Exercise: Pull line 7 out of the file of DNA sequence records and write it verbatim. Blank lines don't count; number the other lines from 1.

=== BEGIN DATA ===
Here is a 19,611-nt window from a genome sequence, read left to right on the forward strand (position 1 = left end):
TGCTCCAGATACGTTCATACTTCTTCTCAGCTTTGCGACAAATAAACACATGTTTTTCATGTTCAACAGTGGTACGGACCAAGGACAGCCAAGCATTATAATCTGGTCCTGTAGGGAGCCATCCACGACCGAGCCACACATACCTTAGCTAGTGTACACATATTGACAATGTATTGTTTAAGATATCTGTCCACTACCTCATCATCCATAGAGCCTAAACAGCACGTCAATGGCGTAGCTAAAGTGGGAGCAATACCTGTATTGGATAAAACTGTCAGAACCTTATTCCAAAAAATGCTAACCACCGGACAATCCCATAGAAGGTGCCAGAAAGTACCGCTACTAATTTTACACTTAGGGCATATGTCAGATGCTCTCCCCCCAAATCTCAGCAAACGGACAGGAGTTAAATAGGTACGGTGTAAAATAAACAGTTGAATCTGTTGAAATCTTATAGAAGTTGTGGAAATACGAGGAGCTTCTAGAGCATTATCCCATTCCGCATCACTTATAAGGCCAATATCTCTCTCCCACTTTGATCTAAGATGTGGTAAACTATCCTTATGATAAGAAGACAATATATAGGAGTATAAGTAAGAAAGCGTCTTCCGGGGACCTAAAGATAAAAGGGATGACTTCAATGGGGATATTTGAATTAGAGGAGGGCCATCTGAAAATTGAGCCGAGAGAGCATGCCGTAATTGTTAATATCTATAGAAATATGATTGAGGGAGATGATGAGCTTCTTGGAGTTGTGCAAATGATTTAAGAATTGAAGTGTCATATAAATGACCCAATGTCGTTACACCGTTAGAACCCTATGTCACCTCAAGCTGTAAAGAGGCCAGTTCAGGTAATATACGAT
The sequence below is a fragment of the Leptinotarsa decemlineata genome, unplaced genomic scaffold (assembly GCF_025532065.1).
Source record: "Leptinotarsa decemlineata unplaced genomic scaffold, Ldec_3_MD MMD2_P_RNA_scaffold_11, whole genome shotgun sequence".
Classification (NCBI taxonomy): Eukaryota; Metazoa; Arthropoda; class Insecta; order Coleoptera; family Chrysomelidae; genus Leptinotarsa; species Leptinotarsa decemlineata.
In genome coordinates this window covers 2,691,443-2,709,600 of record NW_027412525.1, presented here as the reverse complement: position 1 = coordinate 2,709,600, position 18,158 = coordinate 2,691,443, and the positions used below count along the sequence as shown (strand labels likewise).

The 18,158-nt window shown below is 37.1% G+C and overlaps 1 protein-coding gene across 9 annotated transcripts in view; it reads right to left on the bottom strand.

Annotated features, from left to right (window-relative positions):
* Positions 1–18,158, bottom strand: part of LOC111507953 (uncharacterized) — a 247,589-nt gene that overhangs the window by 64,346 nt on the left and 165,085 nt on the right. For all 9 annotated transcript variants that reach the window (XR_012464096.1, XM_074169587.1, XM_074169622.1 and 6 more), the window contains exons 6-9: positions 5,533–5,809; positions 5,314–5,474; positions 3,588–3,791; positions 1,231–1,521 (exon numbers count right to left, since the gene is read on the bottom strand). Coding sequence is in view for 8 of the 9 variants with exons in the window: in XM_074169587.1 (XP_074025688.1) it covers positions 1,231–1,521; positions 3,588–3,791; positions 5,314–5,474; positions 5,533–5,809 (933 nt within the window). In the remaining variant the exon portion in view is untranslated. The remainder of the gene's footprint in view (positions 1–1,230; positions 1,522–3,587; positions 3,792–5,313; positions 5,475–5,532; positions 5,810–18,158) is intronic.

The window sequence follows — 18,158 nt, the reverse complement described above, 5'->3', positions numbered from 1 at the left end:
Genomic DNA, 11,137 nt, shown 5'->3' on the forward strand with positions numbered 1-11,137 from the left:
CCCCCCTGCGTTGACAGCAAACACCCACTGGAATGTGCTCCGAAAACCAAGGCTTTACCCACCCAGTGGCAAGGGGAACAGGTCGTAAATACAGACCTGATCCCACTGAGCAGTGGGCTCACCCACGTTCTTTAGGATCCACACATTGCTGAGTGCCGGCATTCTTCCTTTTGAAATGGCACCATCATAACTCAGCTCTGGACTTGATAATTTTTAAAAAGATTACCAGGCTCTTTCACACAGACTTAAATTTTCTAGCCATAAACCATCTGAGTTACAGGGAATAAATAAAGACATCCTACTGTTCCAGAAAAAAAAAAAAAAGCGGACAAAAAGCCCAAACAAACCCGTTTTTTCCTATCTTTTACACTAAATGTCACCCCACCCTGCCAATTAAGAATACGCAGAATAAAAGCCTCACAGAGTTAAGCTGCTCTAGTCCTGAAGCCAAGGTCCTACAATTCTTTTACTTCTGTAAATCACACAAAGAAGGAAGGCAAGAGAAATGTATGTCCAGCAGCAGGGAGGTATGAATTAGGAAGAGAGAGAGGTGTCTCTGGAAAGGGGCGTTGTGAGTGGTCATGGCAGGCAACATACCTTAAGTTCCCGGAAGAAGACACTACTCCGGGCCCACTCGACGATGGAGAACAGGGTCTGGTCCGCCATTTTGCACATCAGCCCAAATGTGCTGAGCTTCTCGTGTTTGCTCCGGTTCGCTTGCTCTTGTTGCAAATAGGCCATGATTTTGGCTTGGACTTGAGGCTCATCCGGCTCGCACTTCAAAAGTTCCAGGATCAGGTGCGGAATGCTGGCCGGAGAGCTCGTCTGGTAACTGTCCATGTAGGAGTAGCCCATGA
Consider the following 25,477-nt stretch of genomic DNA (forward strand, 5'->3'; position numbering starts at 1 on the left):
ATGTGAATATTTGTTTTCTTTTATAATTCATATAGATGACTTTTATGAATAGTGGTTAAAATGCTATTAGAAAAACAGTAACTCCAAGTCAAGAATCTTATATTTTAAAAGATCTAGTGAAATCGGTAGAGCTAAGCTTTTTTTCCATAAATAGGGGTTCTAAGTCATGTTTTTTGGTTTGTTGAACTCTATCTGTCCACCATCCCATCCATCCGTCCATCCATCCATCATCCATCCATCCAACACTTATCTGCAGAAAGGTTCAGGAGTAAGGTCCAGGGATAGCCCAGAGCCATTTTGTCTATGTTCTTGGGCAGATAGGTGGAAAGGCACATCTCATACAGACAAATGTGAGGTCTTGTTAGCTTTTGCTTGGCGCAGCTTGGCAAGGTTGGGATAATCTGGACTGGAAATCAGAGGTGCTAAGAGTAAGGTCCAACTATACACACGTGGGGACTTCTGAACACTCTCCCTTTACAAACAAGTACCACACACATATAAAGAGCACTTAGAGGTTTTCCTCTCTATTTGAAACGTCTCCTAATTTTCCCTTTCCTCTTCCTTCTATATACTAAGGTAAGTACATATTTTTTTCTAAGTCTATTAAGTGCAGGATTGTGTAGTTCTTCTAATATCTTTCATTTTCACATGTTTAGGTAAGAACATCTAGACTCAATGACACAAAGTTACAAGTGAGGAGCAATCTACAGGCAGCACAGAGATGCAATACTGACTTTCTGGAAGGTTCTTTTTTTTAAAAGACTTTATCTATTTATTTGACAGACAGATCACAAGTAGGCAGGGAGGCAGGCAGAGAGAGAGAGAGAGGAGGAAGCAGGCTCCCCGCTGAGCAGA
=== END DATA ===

The 18,158-nt window shown below is 37.1% G+C and overlaps 1 protein-coding gene across 9 annotated transcripts in view; it reads right to left on the bottom strand.